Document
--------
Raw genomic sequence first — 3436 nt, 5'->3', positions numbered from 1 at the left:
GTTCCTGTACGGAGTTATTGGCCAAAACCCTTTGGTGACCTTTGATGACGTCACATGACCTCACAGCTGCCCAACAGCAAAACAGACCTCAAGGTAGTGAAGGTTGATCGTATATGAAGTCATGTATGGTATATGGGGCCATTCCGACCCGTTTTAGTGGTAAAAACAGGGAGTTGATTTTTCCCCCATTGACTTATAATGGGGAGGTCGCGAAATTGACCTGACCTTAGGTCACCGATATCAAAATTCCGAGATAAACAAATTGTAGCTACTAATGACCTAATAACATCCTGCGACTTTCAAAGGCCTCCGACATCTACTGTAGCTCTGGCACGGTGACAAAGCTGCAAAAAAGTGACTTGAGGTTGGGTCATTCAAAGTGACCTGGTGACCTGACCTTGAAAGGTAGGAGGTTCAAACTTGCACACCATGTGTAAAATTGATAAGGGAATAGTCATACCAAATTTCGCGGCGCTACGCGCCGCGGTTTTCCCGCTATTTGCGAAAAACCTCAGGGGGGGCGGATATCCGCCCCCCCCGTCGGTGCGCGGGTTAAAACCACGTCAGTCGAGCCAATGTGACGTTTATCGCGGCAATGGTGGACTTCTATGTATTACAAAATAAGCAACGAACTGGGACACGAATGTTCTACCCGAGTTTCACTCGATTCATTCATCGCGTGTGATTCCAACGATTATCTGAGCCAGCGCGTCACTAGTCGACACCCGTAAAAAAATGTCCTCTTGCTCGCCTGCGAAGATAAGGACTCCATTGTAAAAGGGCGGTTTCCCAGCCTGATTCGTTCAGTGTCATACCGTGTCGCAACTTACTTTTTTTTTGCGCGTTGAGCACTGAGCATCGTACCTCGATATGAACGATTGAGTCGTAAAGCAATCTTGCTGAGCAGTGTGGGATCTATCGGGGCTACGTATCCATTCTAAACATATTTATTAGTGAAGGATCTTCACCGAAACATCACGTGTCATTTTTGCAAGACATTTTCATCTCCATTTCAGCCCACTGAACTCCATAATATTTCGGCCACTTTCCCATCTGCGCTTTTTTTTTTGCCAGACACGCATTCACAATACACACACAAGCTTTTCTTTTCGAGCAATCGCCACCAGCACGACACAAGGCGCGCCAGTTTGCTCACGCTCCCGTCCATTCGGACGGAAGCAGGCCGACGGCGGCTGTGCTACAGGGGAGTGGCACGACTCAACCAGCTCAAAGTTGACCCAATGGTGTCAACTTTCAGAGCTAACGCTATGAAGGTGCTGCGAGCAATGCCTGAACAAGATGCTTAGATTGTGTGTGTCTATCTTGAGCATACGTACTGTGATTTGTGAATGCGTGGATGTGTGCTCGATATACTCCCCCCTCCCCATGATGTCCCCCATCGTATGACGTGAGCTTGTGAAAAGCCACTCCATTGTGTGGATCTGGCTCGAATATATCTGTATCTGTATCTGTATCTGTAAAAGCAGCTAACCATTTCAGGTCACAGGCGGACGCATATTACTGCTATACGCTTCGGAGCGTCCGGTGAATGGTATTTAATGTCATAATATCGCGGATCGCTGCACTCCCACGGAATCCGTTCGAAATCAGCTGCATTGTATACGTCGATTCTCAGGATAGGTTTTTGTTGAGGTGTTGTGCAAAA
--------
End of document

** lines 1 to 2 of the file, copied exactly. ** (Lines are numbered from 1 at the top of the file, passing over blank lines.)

Raw genomic sequence first — 3436 nt, 5'->3', positions numbered from 1 at the left:
GTTCCTGTACGGAGTTATTGGCCAAAACCCTTTGGTGACCTTTGATGACGTCACATGACCTCACAGCTGCCCAACAGCAAAACAGACCTCAAGGTAGTGAAGGTTGATCGTATATGAAGTCATGTATGGTATATGGGGCCATTCCGACCCGTTTTAGTGGTAAAAACAGGGAGTTGATTTTTCCCCCATTGACTTATAATGGGGAGGTCGCGAAATTGACCTGACCTTAGGTCACCGATATCAAAATTCCGAGATAAACAAATTGTAGCTACTAATGACCTAATAACATCCTGCGACTTTCAAAGGCCTCCGACATCTACTGTAGCTCTGGCACGGTGACAAAGCTGCAAAAAAGTGACTTGAGGTTGGGTCATTCAAAGTGACCTGGTGACCTGACCTTGAAAGGTAGGAGGTTCAAACTTGCACACCATGTGTAAAATTGATAAGGGAATAGTCATACCAAATTTCGCGGCGCTACGCGCCGCGGTTTTCCCGCTATTTGCGAAAAACCTCAGGGGGGGCGGATATCCGCCCCCCCCGTCGGTGCGCGGGTTAAAACCACGTCAGTCGAGCCAATGTGACGTTTATCGCGGCAATGGTGGACTTCTATGTATTACAAAATAAGCAACGAACTGGGACACGAATGTTCTACCCGAGTTTCACTCGATTCATTCATCGCGTGTGATTCCAACGATTATCTGAGCCAGCGCGTCACTAGTCGACACCCGTAAAAAAATGTCCTCTTGCTCGCCTGCGAAGATAAGGACTCCATTGTAAAAGGGCGGTTTCCCAGCCTGATTCGTTCAGTGTCATACCGTGTCGCAACTTACTTTTTTTTTGCGCGTTGAGCACTGAGCATCGTACCTCGATATGAACGATTGAGTCGTAAAGCAATCTTGCTGAGCAGTGTGGGATCTATCGGGGCTACGTATCCATTCTAAACATATTTATTAGTGAAGGATCTTCACCGAAACATCACGTGTCATTTTTGCAAGACATTTTCATCTCCATTTCAGCCCACTGAACTCCATAATATTTCGGCCACTTTCCCATCTGCGCTTTTTTTTTTGCCAGACACGCATTCACAATACACACACAAGCTTTTCTTTTCGAGCAATCGCCACCAGCACGACACAAGGCGCGCCAGTTTGCTCACGCTCCCGTCCATTCGGACGGAAGCAGGCCGACGGCGGCTGTGCTACAGGGGAGTGGCACGACTCAACCAGCTCAAAGTTGACCCAATGGTGTCAACTTTCAGAGCTAACGCTATGAAGGTGCTGCGAGCAATGCCTGAACAAGATGCTTAGATTGTGTGTGTCTATCTTGAGCATACGTACTGTGATTTGTGAATGCGTGGATGTGTGCTCGATATACTCCCCCCTCCCCATGATGTCCCCCATCGTATGACGTGAGCTTGTGAAAAGCCACTCCATTGTGTGGATCTGGCTCGAATATATCTGTATCTGTATCTGTATCTGTAAAAGCAGCTAACCATTTCAGGTCACAGGCGGACGCATATTACTGCTATACGCTTCGGAGCGTCCGGTGAATGGTATTTAATGTCATAATATCGCGGATCGCTGCACTCCCACGGAATCCGTTCGAAATCAGCTGCATTGTATACGTCGATTCTCAGGATAGGTTTTTGTTGAGGTGTTGTGCAAAA